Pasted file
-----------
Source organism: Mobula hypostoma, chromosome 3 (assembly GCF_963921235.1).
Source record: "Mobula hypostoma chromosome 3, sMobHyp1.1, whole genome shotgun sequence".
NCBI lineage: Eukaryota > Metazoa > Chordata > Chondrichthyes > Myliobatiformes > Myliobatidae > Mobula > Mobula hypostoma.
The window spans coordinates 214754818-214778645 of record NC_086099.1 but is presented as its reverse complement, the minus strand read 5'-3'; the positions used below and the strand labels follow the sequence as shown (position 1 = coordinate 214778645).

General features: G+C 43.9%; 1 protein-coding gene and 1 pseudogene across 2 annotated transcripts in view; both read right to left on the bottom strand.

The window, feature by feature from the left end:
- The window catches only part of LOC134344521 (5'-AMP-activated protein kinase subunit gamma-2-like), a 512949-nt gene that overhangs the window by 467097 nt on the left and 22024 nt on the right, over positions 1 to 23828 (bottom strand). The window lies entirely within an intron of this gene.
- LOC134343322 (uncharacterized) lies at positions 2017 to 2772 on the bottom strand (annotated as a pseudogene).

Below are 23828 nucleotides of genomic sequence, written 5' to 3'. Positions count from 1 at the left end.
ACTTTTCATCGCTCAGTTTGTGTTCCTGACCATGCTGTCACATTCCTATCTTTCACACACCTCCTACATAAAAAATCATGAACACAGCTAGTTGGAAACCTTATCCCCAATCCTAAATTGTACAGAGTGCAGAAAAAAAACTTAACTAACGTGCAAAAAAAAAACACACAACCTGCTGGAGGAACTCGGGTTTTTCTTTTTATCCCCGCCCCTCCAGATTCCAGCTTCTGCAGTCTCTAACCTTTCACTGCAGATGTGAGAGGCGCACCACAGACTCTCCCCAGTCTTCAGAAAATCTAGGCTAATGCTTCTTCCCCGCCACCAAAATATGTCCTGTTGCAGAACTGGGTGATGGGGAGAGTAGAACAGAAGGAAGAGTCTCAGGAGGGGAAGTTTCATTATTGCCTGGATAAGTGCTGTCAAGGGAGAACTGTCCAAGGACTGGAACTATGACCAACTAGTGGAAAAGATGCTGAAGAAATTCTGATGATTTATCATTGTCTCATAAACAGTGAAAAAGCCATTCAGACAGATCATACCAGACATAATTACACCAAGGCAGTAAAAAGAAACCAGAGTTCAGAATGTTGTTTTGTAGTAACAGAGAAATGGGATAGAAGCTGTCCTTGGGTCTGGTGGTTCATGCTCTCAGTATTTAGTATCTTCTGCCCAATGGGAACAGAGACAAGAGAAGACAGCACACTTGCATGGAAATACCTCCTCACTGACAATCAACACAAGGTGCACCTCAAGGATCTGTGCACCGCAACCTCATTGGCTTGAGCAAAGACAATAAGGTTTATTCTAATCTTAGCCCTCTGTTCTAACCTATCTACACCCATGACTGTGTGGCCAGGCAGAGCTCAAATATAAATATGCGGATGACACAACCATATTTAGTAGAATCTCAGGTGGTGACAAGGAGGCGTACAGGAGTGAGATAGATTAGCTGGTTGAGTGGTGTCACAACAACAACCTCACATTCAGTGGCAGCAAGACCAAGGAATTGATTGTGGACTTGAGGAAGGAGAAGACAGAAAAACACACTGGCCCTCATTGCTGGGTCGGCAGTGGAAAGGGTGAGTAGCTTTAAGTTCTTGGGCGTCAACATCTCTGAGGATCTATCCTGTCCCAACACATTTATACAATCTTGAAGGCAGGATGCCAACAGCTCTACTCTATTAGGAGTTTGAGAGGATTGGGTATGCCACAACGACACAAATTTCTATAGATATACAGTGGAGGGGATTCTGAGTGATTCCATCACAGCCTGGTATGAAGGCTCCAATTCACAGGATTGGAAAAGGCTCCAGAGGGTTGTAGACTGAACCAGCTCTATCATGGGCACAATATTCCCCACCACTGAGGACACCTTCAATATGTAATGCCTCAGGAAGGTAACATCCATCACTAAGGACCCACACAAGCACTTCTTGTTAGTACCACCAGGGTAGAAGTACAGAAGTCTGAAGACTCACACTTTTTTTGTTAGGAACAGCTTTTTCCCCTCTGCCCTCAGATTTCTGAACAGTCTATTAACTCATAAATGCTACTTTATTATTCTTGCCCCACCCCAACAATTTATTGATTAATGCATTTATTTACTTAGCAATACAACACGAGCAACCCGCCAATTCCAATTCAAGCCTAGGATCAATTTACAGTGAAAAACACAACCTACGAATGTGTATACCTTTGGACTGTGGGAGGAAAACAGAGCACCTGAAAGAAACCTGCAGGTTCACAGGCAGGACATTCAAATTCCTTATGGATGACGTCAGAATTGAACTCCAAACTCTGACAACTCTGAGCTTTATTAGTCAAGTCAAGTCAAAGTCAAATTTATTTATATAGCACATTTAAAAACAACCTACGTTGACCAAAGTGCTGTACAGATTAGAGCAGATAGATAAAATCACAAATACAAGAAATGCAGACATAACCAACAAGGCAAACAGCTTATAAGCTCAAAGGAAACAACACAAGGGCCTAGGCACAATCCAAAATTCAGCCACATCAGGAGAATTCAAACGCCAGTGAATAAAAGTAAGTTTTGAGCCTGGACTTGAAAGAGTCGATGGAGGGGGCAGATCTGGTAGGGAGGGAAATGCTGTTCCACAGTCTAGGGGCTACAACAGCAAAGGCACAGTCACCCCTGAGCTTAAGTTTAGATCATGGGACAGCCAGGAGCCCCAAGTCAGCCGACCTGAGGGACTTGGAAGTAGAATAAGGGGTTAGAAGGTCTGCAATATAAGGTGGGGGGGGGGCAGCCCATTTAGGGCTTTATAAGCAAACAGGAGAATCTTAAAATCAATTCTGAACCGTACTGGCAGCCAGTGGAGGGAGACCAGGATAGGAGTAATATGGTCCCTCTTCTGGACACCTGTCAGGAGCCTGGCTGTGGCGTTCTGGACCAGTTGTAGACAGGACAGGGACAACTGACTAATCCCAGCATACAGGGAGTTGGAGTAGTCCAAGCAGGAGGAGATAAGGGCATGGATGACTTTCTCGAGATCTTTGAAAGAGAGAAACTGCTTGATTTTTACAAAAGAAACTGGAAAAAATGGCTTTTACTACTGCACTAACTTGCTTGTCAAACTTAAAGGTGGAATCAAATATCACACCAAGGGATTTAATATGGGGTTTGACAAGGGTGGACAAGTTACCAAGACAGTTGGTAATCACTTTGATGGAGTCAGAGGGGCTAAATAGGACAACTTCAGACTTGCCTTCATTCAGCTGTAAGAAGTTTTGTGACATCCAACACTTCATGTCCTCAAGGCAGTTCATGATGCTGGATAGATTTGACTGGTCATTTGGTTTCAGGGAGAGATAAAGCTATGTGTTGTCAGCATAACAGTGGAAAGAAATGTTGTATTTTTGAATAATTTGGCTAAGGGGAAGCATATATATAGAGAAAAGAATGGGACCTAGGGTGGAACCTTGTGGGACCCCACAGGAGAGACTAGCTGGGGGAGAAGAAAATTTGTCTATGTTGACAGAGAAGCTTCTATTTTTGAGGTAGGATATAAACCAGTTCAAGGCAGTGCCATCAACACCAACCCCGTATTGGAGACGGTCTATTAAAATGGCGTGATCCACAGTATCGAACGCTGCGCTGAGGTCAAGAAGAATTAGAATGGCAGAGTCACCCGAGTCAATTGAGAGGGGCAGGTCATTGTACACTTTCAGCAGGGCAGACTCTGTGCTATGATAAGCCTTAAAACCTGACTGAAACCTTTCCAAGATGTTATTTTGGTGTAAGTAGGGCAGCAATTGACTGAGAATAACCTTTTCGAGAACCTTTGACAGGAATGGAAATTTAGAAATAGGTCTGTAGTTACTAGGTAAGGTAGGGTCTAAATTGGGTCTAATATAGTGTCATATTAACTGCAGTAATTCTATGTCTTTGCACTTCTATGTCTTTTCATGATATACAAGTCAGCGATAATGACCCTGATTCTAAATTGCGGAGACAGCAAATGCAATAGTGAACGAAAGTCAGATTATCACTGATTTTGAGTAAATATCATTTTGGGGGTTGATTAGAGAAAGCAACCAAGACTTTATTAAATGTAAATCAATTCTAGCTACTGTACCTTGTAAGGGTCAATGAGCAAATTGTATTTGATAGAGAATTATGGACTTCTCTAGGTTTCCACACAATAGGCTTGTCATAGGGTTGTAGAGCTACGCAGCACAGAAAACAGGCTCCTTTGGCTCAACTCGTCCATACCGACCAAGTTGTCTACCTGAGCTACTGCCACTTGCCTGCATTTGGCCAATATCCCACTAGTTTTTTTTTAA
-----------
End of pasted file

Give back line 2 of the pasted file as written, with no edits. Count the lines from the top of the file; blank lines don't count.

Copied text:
Source record: "Mobula hypostoma chromosome 3, sMobHyp1.1, whole genome shotgun sequence".